Is the Medical Industry Showing Signs of Alignment with Integrative Health and Medicine?
In one corner, we have the regular medical industry and its predominantly reactive sick-care focus that sometimes shows up as a system of health care. In the other, for the sake of this column, we have the integrative health and medicine industry and its predominantly health-focused philosophy. Two statements in 2015 from progressive voices in mainstream medicine offer an opportunity to gauge the emerging potential for convergence.
The fountainhead of these rules is the Boston-based, Institute for Healthcare Improvement (IHI). The IHI was co-founded by Donald Berwick, MD (pictured) before he was named by President Obama to serve as administrator for the Center for Medicare and Medicaid Services. The community organizing reference is apt. The IHI was formed to spearhead the organizing of the nation’s medical delivery organizations around values instead of profit at whatever cost.
Founders of the IHI knew that “at whatever cost” unfortunately characterizes too much of the industry’s behavior. When a major 1999 report estimated that 100,000 people per year were dying due to medical errors, the IHI led the 100,000 lives campaign to combat morbidity and mortality, with Berwick as their champion. The IHI courageously forced the industry to hold its nose through the stench through of a very public, proactive campaign. One key value in the IHI’s organizing was safety.
Good as it was, the work came up short. A decade later, one study found 210,000-440,000 medical deaths per year. It was time for something more radical. Berwick personally pitched the industry to set itself on a 30-year course toward, what he called, “salutogenesis” or “health creation.” The course would require some radical rules. With other self-selected leaders convened by the IHI, they declared these “Rules for Radical Redesign” earlier this year:
- Change the balance of power by co-producing health and well-being in partnership with patients, families and communities.
- Standardize what makes sense to reduce unnecessary variation and increase the time available for individualized care.
- Customize to the individual’s needs, values and preferences, guided by the understanding of what matters to the person, in addition to the typical, “What’s the matter?”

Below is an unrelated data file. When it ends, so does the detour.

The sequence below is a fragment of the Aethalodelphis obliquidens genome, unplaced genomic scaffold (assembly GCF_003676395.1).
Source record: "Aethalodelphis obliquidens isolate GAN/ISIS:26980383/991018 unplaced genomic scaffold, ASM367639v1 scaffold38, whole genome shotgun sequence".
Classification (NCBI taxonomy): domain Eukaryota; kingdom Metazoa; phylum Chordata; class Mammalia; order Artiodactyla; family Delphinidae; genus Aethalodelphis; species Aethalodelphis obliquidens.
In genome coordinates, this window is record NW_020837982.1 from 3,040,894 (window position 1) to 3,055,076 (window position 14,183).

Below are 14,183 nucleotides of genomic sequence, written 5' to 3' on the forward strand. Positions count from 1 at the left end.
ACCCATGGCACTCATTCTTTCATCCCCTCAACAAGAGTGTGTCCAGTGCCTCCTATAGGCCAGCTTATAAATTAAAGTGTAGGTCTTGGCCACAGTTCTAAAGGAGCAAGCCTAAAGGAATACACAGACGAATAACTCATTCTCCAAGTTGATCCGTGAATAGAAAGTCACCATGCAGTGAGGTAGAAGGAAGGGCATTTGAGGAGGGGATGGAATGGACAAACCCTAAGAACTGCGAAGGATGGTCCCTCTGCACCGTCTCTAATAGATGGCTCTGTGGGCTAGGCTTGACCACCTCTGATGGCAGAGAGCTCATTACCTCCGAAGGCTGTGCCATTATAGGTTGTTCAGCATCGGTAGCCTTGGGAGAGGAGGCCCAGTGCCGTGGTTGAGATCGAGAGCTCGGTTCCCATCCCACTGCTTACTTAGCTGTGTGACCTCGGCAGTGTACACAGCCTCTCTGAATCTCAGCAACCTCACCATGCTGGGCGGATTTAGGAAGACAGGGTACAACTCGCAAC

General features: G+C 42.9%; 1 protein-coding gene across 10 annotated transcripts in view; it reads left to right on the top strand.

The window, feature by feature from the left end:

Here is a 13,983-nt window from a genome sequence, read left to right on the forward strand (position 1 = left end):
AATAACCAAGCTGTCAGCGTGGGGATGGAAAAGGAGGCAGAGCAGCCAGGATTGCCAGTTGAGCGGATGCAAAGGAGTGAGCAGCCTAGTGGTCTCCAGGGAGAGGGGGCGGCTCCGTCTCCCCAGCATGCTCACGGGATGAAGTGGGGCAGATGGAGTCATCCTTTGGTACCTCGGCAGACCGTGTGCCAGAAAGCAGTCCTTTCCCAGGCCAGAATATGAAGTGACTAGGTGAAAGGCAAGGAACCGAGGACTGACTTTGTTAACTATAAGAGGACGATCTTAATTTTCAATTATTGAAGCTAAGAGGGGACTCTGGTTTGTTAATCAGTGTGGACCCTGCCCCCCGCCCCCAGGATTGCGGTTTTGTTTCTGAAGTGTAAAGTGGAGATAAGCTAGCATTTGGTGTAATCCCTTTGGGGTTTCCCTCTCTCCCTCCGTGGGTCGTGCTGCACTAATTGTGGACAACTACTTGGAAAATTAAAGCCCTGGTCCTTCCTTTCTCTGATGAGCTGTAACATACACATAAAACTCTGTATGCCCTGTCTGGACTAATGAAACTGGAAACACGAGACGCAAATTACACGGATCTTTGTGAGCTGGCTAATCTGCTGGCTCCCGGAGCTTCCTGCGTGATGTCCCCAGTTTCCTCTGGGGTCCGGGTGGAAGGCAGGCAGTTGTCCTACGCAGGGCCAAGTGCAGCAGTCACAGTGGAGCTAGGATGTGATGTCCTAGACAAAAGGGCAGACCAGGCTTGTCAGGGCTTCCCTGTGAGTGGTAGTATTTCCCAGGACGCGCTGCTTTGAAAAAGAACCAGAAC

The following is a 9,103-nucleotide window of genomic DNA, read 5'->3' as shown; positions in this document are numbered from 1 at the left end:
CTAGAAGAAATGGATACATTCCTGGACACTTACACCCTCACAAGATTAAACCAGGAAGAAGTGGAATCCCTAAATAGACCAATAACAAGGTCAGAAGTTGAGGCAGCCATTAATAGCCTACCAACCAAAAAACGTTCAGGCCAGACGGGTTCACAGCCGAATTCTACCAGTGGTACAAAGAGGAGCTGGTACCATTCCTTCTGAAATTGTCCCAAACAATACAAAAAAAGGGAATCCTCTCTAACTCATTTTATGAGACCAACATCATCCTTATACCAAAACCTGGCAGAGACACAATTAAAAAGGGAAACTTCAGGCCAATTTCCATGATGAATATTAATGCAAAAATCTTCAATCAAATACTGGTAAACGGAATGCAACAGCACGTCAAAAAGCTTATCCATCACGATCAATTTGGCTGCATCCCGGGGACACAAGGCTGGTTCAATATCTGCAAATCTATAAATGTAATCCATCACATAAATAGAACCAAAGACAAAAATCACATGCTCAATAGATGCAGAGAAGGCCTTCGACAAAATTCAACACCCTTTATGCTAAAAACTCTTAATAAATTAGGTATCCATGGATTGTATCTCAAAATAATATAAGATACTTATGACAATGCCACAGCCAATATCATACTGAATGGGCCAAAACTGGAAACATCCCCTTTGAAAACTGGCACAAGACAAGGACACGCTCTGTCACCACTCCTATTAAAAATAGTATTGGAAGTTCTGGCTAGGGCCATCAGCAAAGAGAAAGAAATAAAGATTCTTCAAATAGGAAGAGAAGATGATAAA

- Promote well-being and focus on outcomes that matter the most to people, appreciating that their health and happiness may not require health care.
- Create joy in work by cultivating and mobilizing the pride and happiness of the health care workforce.
- Make it easy, continually reducing waste and all non-value-added requirements and activities for patients, families and clinicians.
- Move knowledge, not people, exploiting all helpful capacities of modern digital care and continually substituting better alternatives for visits and institutional stays.
- Collaborate and cooperate, recognizing that the health care system is embedded in a network that extends beyond traditional walls.
- Assume abundance by using all assets that can help to optimize the social, economic and physical environment, especially those brought by patients, families and communities.
- Return the money from health care savings to other public and private purposes.
As laws need administrative code, so, apparently, do the 10 Rules need practical steps. In December 2015, Berwick personally framed a 9-step program to assist delivery organizations in their radical transformation: stop excessive measurement; abandon complex incentives; decrease focus on finance; avoid professional prerogative at the expense of the whole; recommit to improvement science; embrace transparency; protect civility; listen – really listen; and reject greed.
Comment: I joke sometimes with my author-organizer, dog-walking buddy, Paul Loeb (Soul of a Citizen, The Impossible Will Take a Little While) that we are both “hope-mongers.” My mongering shows up in continuously prospecting to find good in the efforts to re-direct regular medicine, while imagining in the change a better context for greater receptivity to the values of integrative health and medicine. Am I Mary Poppins drifting off on her parasol?
Convergence via these 10 Rules is plausible. Co-producing health, partnership, and individualization to personal preferences; many of these offer tremendously fetching poetry. But do we know what they mean in the context of industrial medicine? Laws mean little until administrative code is written. Berwick’s steps suggest another story. Some reassuringly echo the rules. Yet overall, the tone feels hurried and frustrated. It is as though Berwick is a practitioner of change agency whose patient is already shuffling off to exit the office call. He hurriedly rattles off recommendations that will make or break the treatment plan: stop smoking, reduce meat, walk more, add fiber, find a hobby, start yoga, spend less time at work, try non-violent communication, love yourself – just do those things and we’ll converge on health.